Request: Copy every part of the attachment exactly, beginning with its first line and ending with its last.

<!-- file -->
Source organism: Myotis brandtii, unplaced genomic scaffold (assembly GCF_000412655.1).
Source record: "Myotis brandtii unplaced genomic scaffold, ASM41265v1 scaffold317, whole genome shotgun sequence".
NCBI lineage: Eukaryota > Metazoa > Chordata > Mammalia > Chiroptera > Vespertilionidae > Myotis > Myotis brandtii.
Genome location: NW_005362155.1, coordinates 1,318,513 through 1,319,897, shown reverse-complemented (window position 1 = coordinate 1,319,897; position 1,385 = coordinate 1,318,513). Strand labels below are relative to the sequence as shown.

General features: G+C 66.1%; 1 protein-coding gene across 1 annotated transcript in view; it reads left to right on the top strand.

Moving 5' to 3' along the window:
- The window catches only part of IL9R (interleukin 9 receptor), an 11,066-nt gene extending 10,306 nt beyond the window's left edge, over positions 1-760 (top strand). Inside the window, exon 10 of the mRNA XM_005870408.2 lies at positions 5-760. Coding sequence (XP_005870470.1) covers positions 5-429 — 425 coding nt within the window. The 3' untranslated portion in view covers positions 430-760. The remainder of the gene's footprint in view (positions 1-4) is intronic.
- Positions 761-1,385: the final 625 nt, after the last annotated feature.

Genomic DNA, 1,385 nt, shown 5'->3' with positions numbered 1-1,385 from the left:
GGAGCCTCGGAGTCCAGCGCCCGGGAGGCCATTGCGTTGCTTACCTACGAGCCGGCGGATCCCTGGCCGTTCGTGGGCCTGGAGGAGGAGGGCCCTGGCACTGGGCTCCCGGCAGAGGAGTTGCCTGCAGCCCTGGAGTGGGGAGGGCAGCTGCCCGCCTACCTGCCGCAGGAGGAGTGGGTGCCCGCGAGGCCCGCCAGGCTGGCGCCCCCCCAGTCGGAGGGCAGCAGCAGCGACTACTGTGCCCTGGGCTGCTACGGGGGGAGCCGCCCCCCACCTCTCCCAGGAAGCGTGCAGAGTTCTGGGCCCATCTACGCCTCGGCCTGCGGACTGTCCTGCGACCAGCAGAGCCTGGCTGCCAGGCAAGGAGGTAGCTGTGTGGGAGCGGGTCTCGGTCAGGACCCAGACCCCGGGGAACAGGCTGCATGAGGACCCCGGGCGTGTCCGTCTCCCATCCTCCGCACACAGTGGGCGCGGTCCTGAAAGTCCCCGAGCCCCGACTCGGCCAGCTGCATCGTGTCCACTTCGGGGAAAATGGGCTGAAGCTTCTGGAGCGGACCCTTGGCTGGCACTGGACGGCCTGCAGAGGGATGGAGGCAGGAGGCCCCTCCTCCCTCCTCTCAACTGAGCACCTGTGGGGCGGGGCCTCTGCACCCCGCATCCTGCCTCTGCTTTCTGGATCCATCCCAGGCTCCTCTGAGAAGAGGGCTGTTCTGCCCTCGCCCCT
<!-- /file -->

Source organism: Myotis brandtii, unplaced genomic scaffold (assembly GCF_000412655.1).
Source record: "Myotis brandtii unplaced genomic scaffold, ASM41265v1 scaffold317, whole genome shotgun sequence".
NCBI lineage: Eukaryota > Metazoa > Chordata > Mammalia > Chiroptera > Vespertilionidae > Myotis > Myotis brandtii.
Genome location: NW_005362155.1, coordinates 1,318,513 through 1,319,897, shown reverse-complemented (window position 1 = coordinate 1,319,897; position 1,385 = coordinate 1,318,513). Strand labels below are relative to the sequence as shown.

General features: G+C 66.1%; 1 protein-coding gene across 1 annotated transcript in view; it reads left to right on the top strand.

Moving 5' to 3' along the window:
- The window catches only part of IL9R (interleukin 9 receptor), an 11,066-nt gene extending 10,306 nt beyond the window's left edge, over positions 1-760 (top strand). Inside the window, exon 10 of the mRNA XM_005870408.2 lies at positions 5-760. Coding sequence (XP_005870470.1) covers positions 5-429 — 425 coding nt within the window. The 3' untranslated portion in view covers positions 430-760. The remainder of the gene's footprint in view (positions 1-4) is intronic.
- Positions 761-1,385: the final 625 nt, after the last annotated feature.

Genomic DNA, 1,385 nt, shown 5'->3' with positions numbered 1-1,385 from the left:
GGAGCCTCGGAGTCCAGCGCCCGGGAGGCCATTGCGTTGCTTACCTACGAGCCGGCGGATCCCTGGCCGTTCGTGGGCCTGGAGGAGGAGGGCCCTGGCACTGGGCTCCCGGCAGAGGAGTTGCCTGCAGCCCTGGAGTGGGGAGGGCAGCTGCCCGCCTACCTGCCGCAGGAGGAGTGGGTGCCCGCGAGGCCCGCCAGGCTGGCGCCCCCCCAGTCGGAGGGCAGCAGCAGCGACTACTGTGCCCTGGGCTGCTACGGGGGGAGCCGCCCCCCACCTCTCCCAGGAAGCGTGCAGAGTTCTGGGCCCATCTACGCCTCGGCCTGCGGACTGTCCTGCGACCAGCAGAGCCTGGCTGCCAGGCAAGGAGGTAGCTGTGTGGGAGCGGGTCTCGGTCAGGACCCAGACCCCGGGGAACAGGCTGCATGAGGACCCCGGGCGTGTCCGTCTCCCATCCTCCGCACACAGTGGGCGCGGTCCTGAAAGTCCCCGAGCCCCGACTCGGCCAGCTGCATCGTGTCCACTTCGGGGAAAATGGGCTGAAGCTTCTGGAGCGGACCCTTGGCTGGCACTGGACGGCCTGCAGAGGGATGGAGGCAGGAGGCCCCTCCTCCCTCCTCTCAACTGAGCACCTGTGGGGCGGGGCCTCTGCACCCCGCATCCTGCCTCTGCTTTCTGGATCCATCCCAGGCTCCTCTGAGAAGAGGGCTGTTCTGCCCTCGCCCCT